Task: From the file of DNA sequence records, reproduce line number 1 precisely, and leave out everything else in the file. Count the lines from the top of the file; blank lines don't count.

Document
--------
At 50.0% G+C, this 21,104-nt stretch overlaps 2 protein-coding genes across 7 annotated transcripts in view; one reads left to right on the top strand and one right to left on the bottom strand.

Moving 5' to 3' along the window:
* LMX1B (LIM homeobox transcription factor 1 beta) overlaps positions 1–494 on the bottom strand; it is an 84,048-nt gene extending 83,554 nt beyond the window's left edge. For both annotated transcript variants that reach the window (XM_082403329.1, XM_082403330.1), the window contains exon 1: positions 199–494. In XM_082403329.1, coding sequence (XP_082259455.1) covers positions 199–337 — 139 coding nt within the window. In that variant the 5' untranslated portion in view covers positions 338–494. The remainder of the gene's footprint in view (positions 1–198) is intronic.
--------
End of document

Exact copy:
At 50.0% G+C, this 21,104-nt stretch overlaps 2 protein-coding genes across 7 annotated transcripts in view; one reads left to right on the top strand and one right to left on the bottom strand.